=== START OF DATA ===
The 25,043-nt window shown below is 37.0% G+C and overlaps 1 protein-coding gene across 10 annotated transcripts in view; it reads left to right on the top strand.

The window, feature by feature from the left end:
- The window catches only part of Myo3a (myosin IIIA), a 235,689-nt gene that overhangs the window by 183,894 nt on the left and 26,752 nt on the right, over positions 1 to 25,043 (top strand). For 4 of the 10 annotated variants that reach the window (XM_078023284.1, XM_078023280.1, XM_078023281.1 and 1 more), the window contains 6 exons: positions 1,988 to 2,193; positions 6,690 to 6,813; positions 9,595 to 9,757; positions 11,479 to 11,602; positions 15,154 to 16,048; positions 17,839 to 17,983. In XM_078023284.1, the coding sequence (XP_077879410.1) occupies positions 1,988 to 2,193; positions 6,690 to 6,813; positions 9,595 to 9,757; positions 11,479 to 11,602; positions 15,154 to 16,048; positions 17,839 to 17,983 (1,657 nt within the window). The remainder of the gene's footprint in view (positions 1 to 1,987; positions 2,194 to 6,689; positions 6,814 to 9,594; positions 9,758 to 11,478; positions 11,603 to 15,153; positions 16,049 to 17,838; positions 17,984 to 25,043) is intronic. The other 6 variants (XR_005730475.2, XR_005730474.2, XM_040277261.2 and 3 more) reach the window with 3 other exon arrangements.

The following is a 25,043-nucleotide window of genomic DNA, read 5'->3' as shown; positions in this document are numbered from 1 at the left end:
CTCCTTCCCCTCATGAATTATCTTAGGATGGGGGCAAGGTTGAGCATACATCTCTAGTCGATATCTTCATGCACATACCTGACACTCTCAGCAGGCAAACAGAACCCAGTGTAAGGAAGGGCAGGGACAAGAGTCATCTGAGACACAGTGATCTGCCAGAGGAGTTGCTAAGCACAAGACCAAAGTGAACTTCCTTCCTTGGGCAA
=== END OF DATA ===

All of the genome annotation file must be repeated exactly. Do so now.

The 25,043-nt window shown below is 37.0% G+C and overlaps 1 protein-coding gene across 10 annotated transcripts in view; it reads left to right on the top strand.

The window, feature by feature from the left end:
- The window catches only part of Myo3a (myosin IIIA), a 235,689-nt gene that overhangs the window by 183,894 nt on the left and 26,752 nt on the right, over positions 1 to 25,043 (top strand). For 4 of the 10 annotated variants that reach the window (XM_078023284.1, XM_078023280.1, XM_078023281.1 and 1 more), the window contains 6 exons: positions 1,988 to 2,193; positions 6,690 to 6,813; positions 9,595 to 9,757; positions 11,479 to 11,602; positions 15,154 to 16,048; positions 17,839 to 17,983. In XM_078023284.1, the coding sequence (XP_077879410.1) occupies positions 1,988 to 2,193; positions 6,690 to 6,813; positions 9,595 to 9,757; positions 11,479 to 11,602; positions 15,154 to 16,048; positions 17,839 to 17,983 (1,657 nt within the window). The remainder of the gene's footprint in view (positions 1 to 1,987; positions 2,194 to 6,689; positions 6,814 to 9,594; positions 9,758 to 11,478; positions 11,603 to 15,153; positions 16,049 to 17,838; positions 17,984 to 25,043) is intronic. The other 6 variants (XR_005730475.2, XR_005730474.2, XM_040277261.2 and 3 more) reach the window with 3 other exon arrangements.

The following is a 25,043-nucleotide window of genomic DNA, read 5'->3' as shown; positions in this document are numbered from 1 at the left end:
CTCCTTCCCCTCATGAATTATCTTAGGATGGGGGCAAGGTTGAGCATACATCTCTAGTCGATATCTTCATGCACATACCTGACACTCTCAGCAGGCAAACAGAACCCAGTGTAAGGAAGGGCAGGGACAAGAGTCATCTGAGACACAGTGATCTGCCAGAGGAGTTGCTAAGCACAAGACCAAAGTGAACTTCCTTCCTTGGGCAA